One of the most controversial bills ever presented in the Indian Parliament, The Citizenship Amendment Bill, gets the stature of law, after a nod from the President of India.
According to an official notification, the law will be effective after its publication in the official gazette. On Thursday 12th December 2019, after a long session of debate and discussion, the bill was passed by both Houses of Parliament. It aims at providing citizenship, to those who had sought refuge in India, because of religious and ethnic persecution, or other atrocities, in their countries of origin.
The Act will legalise the citizenship of those people from Hindu, Sikh, Jain, Buddhist, Parsi and Christian communities, who came to India from Afghanistan, Pakistan and Bangladesh, on or before December 31, 2014. Further, the Act nullifies the 1955 Citizen Act, under which, a person was labelled as an ‘ illegal immigrant’, if she or he has entered the Indian territory, without any legal documentation. As per the new Act, persecuted refugees will be declared as national citizens, if they belong to any of the above-mentioned religions; excluding Muslims.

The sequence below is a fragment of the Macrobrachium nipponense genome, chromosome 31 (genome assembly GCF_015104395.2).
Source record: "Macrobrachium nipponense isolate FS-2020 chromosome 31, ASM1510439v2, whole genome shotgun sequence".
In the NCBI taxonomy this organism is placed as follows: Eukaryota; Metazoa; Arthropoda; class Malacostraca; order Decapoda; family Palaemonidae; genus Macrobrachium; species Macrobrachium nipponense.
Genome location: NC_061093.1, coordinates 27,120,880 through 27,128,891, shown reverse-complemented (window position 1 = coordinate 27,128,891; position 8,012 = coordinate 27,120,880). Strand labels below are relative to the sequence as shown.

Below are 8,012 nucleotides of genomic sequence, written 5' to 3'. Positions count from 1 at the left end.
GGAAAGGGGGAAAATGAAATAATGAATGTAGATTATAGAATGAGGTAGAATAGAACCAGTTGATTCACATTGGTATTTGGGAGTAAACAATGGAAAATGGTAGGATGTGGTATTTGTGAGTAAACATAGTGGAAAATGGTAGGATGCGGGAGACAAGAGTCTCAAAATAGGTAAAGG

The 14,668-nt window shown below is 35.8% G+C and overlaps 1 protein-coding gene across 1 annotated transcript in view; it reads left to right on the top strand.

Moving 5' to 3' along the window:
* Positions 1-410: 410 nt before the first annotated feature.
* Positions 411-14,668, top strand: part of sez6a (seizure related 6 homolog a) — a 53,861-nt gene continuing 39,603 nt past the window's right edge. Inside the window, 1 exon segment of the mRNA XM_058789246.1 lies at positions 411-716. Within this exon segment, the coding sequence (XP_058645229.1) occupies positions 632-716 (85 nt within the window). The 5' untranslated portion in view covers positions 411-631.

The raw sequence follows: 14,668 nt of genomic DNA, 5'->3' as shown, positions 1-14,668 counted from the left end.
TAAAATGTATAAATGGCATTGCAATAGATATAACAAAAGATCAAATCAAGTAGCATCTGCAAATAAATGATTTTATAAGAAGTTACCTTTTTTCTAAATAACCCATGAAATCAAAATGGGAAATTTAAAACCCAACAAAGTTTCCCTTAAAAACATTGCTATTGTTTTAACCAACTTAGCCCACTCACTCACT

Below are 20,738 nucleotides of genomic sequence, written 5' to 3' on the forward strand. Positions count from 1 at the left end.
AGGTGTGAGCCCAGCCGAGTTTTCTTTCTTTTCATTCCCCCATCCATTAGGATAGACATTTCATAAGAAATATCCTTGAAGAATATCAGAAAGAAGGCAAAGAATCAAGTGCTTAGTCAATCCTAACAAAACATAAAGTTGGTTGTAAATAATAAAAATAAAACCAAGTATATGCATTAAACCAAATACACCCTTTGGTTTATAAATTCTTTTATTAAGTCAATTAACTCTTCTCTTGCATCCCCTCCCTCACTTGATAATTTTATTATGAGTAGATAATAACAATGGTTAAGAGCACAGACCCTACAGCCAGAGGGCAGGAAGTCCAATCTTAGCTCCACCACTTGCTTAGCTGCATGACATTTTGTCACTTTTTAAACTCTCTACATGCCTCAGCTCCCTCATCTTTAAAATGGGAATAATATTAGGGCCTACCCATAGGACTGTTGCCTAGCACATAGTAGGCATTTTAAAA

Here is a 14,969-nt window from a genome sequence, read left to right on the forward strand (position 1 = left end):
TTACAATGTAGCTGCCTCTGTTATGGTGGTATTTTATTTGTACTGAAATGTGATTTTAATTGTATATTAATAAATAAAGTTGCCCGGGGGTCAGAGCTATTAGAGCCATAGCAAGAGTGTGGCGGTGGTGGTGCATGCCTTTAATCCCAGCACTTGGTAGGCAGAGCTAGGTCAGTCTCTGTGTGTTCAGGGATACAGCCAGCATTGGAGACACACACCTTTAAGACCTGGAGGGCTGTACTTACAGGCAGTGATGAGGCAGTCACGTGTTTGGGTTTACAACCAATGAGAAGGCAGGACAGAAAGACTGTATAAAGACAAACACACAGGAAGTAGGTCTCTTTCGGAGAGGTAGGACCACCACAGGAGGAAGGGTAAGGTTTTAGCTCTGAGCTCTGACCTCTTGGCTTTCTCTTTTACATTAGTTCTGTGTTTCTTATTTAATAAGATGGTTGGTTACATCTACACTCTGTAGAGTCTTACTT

As the bill passed in both houses with a majority, massive incidents of violence and protests broke out in the northeastern states of India; the belt that was in staunch opposition to the bill, as it can significantly redistribute the demographic structure of those states, that have maximum undocumented infiltrations.
The Army was also deployed to disperse protestors, with potential modes of communication being shut down.
Now, it will be very important to watch what implication this move has on the ongoing protests. Also, if the whole thing is connected to NRC, as many suggest, the fear of violation of basic rights of Muslim citizens could become a reality. The law will not be applicable to the tribal areas of Assam, Meghalaya, Mizoram or Tripura as included in the Sixth Schedule of the Constitution, and in the areas covered under The Inner Line, notified under the Bengal Eastern Frontier Regulation, 1873.